Sadiq Khan poses for the cameras. Photo:Getty Images
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Why Sadiq Khan is the candidate with the best offer for renters

A fair deal for London's renters should be the first priority for London's next Mayor. For my money, Sadiq Khan is the man with the plan.


Anyone who knows me knows I’m obsessed with housing, and with good reason. A generation of politicians have failed to tackle the problems in London’s housing market. So I’m delighted to see two of the front runners in our mayoral race have unveiled their housing agendas in today’s Evening Standard.

No group has been let down by a generation of political failure on housing more than private tenants. With a strong focus on London's two million private tenants, Sadiq Khan has set out a comprehensive plan to make renters' lives better. As someone who has spent my career campaigning on housing issues, today was the day that Sadiq won my vote. 

By 2027, more Londoners will rent from a private landlord than own their own home. The average private tenant pays just under half their income in rent, and that figure is rising fast. But paying more rent doesn't mean living in a nicer flat or getting a better service - forty per cent of Londoners experienced problems with damp last year, and a third of say they cannot trust their letting agent. 

Sadiq has a comprehensive plan to reduce the cost of renting, improve the condition of rented homes and give more stability to renters. It consists of four crucial points:

1. To introduce a ‘London Living Rent’ option for new affordable housing. This will be a below-market rent, based on the principle that rents should be around one-third of renters’ incomes and not half. This will provide a genuinely 'affordable' option, filling the gap between the new social housing we need to build and homes for private sale or rent. By keeping rents down, tenants will be able to afford their rents while saving for a deposit if they want to. 

2. Sadiq will establish a London-wide not-for-profit letting agency, building on the work of Labour councils like Hackney and Islington in a federal structure. This agency will provide good landlords and tenants with a responsible and reliable alternative to private lettings agencies, while promoting longer-term tenancies and stable rents.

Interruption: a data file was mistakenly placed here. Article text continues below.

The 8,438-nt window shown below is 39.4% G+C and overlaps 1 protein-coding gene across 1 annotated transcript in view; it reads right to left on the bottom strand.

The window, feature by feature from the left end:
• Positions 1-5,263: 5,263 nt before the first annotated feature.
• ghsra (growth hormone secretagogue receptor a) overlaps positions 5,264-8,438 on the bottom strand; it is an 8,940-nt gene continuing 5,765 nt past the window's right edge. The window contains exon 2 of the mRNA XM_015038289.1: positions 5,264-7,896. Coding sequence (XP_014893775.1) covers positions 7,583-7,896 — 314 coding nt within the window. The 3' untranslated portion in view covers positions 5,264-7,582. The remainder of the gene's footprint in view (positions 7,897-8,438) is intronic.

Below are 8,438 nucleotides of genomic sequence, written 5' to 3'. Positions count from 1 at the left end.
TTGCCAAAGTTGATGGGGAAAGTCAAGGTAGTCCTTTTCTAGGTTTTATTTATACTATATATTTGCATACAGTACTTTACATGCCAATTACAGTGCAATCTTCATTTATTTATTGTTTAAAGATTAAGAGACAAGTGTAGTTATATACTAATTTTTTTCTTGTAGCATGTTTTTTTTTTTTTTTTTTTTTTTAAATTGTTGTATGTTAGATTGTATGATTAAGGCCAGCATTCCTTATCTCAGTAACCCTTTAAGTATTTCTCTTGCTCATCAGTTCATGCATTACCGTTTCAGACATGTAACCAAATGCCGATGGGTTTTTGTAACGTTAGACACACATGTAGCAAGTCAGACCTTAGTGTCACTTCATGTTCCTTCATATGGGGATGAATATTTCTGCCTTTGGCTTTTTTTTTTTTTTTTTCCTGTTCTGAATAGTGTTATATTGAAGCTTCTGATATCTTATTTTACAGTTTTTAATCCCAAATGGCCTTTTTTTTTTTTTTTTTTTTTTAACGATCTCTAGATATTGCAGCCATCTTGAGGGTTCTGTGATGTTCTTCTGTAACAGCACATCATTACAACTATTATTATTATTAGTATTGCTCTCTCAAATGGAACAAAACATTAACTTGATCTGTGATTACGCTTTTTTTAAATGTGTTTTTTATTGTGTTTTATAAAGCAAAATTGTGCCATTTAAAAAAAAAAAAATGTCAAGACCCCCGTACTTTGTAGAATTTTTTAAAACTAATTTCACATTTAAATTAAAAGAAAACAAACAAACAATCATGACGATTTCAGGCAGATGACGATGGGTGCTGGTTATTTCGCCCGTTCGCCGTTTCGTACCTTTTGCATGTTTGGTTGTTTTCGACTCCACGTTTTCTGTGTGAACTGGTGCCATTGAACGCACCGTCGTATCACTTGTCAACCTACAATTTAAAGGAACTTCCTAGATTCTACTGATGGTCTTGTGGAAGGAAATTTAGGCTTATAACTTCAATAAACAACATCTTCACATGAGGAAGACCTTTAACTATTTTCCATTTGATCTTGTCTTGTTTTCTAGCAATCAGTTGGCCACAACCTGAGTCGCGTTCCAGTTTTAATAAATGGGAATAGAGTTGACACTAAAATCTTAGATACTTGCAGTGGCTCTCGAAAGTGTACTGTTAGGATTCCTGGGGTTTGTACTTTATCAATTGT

3. The Mayor's office will crack down on rogue landlords and publish a regular list of the best and worst landlords in the capital. Sadiq’s plan proposes cross-borough action against the worst offenders and encouraging local authorities to set up licensing schemes, like Newham has done.

4. Sadiq will campaign with Londoners for the power to freeze rents and for new rules to ensure that if necessary repairs are not started by  landlords within a reasonable time period, tenants will be able to carry them out and deduct the cost from the rent. A rent freeze over the last four years would have saved the average London renter £5,615 that could have been saved towards a deposit.

As a package this plan will make an immense difference to the lives of London's two million private renters. Over the coming weeks Sadiq will be announcing further important measures to tackle London's housing crisis. I can think of no more important thing for the next Mayor of London to do and that is why I will be campaigning for Sadiq Khan to be Labour's candidate next May.

Tom Copley is a Labour member of the London Assembly

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Is anyone prepared to solve the NHS funding crisis?

As long as the political taboo on raising taxes endures, the service will be in financial peril. 

It has long been clear that the NHS is in financial ill-health. But today's figures, conveniently delayed until after the Conservative conference, are still stunningly bad. The service ran a deficit of £930m between April and June (greater than the £820m recorded for the whole of the 2014/15 financial year) and is on course for a shortfall of at least £2bn this year - its worst position for a generation. 

Though often described as having been shielded from austerity, owing to its ring-fenced budget, the NHS is enduring the toughest spending settlement in its history. Since 1950, health spending has grown at an average annual rate of 4 per cent, but over the last parliament it rose by just 0.5 per cent. An ageing population, rising treatment costs and the social care crisis all mean that the NHS has to run merely to stand still. The Tories have pledged to provide £10bn more for the service but this still leaves £20bn of efficiency savings required. 

Speculation is now turning to whether George Osborne will provide an emergency injection of funds in the Autumn Statement on 25 November. But the long-term question is whether anyone is prepared to offer a sustainable solution to the crisis. Health experts argue that only a rise in general taxation (income tax, VAT, national insurance), patient charges or a hypothecated "health tax" will secure the future of a universal, high-quality service. But the political taboo against increasing taxes on all but the richest means no politician has ventured into this territory. Shadow health secretary Heidi Alexander has today called for the government to "find money urgently to get through the coming winter months". But the bigger question is whether, under Jeremy Corbyn, Labour is prepared to go beyond sticking-plaster solutions. 

George Eaton is political editor of the New Statesman.